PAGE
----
“It’s not your job to try to solve this problem,” Rockwood said. “It is your job to care enough to come tell somebody who can then help them.”
Screenings take place in the secondary schools for every student. She said this helps catch quiet students who have already made a suicide plan and students with performance anxiety. In addition, Rockwood said the district is also working to implement social-emotional learning and problem-solving curriculum in K-12 schools.
She said there is now a district-wide procedure in which every school employee is trained in depression and suicide, rather than just training for one or two adults on campus. The district is also encouraging students to make a student planning tool that would include ways to calm down, what to do in crisis and things to live for. There are now student support advocates, family resource advocates and mental health counselors in the school. In addition, state law requires that these staff members have three-hour suicide prevention training.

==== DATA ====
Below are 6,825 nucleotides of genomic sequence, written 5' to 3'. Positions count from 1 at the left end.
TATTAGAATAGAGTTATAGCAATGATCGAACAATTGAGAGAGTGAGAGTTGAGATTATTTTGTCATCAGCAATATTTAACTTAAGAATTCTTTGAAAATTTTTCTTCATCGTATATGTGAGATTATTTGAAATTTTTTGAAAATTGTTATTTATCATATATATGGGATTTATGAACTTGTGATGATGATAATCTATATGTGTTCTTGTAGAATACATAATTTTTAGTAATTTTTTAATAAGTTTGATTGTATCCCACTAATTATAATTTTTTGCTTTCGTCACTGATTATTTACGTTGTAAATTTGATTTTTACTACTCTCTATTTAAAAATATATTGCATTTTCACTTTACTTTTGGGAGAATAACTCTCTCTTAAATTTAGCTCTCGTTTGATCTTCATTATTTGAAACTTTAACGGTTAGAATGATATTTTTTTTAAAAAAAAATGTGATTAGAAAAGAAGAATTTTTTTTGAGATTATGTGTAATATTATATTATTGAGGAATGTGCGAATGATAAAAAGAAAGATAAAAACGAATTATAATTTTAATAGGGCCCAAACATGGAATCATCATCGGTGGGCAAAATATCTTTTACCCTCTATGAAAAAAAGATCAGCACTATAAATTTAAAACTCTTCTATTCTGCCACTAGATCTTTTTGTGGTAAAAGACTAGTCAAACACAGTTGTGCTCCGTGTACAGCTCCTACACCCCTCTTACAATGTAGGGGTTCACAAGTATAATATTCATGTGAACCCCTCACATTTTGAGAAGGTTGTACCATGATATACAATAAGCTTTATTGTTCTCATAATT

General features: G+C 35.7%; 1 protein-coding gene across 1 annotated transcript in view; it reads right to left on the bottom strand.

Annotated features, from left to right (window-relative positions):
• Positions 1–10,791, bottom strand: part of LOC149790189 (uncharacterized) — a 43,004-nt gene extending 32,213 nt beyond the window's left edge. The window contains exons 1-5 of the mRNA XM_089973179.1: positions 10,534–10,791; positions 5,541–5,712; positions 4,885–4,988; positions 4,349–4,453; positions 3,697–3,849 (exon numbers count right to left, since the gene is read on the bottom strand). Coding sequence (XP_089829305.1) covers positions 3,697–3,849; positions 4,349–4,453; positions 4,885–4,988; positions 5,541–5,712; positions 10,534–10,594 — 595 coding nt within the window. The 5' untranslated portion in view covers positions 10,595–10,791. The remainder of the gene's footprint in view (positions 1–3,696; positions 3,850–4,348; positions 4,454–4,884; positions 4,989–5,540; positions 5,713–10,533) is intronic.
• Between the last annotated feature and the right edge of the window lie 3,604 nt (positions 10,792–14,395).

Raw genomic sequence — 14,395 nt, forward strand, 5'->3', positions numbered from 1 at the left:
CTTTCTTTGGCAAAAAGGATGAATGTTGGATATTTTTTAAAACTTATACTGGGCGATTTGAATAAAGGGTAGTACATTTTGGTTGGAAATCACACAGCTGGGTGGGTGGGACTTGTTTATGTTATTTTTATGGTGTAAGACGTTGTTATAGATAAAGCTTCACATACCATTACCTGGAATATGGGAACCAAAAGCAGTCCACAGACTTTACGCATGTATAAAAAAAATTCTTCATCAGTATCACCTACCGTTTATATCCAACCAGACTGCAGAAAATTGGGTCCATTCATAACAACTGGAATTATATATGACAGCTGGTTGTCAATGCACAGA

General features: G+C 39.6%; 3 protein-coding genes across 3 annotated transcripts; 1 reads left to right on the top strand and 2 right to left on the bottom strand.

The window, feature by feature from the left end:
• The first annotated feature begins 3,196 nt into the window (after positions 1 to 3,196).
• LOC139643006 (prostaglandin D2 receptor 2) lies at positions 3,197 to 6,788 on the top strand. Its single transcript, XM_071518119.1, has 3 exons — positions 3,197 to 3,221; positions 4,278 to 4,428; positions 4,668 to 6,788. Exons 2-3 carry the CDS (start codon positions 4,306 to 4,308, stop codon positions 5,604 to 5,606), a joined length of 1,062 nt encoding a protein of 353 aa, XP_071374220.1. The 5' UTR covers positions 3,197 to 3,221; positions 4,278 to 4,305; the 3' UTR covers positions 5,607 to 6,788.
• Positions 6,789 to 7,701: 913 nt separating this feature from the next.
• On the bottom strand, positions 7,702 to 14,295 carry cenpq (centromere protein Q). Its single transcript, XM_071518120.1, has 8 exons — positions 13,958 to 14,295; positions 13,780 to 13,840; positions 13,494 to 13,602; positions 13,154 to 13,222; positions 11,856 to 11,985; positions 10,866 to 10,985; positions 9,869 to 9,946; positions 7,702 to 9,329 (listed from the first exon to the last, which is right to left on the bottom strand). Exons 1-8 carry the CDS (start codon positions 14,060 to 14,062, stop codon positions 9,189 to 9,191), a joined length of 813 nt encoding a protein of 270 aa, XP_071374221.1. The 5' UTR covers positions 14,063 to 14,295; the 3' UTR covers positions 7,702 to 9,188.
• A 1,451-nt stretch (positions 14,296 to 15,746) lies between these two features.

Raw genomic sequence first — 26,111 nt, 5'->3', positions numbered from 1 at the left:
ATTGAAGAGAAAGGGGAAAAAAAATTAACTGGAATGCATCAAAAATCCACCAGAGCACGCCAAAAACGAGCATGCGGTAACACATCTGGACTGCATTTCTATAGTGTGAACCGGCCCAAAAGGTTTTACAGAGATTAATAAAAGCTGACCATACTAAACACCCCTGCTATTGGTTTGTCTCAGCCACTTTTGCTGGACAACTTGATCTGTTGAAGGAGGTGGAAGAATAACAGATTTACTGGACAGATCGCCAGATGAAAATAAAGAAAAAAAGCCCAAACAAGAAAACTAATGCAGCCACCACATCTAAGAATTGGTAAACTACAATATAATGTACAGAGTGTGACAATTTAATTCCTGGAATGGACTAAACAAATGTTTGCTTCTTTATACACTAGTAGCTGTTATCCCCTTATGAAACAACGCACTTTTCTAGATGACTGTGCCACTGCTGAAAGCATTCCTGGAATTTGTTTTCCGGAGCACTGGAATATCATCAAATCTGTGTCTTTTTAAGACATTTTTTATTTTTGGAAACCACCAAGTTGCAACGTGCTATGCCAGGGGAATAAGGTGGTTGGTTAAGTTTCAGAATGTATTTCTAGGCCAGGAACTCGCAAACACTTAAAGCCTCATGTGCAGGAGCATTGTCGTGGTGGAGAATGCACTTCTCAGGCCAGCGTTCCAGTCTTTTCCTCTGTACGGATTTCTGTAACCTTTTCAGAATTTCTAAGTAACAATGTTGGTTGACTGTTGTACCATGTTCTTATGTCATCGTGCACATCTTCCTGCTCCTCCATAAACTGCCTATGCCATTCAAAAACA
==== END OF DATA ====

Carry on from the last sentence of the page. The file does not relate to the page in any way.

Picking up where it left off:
Rockwood said she believes that the issues of depression and suicide should be taught in school just like curriculum related to alcohol, drugs and sex.
The next panelist was Shira Hasson-Schiff, Director of Prevention Services for Cocoon House, which is a Snohomish County non-profit that fights to end the cycle of homelessness. She reminded the audience to breathe when feelings arise and invited everyone in the room to take a breath. Hasson-Schiff works with a lot of youth who have mental health needs, and she focuses on prevention.
“The biggest thing we can do is care and show we care,” Hasson-Schiff said. “Fortunately, that’s something all of us can do.”
She said 30-35 percent of the youth they serve are LGBTQ youth. These teens have an increase in risk of depression and suicide. She said a big reason for this is related to bullying or rejection from their family. Hasson-Schiff also said four out of five youth give warning signs before attempting suicide. She noted that it’s important to know what normal is to determine if your child is acting differently and to look for the warning signs. She said it is also important not to wait for warning signs to arise before having a conversation about depression or suicide.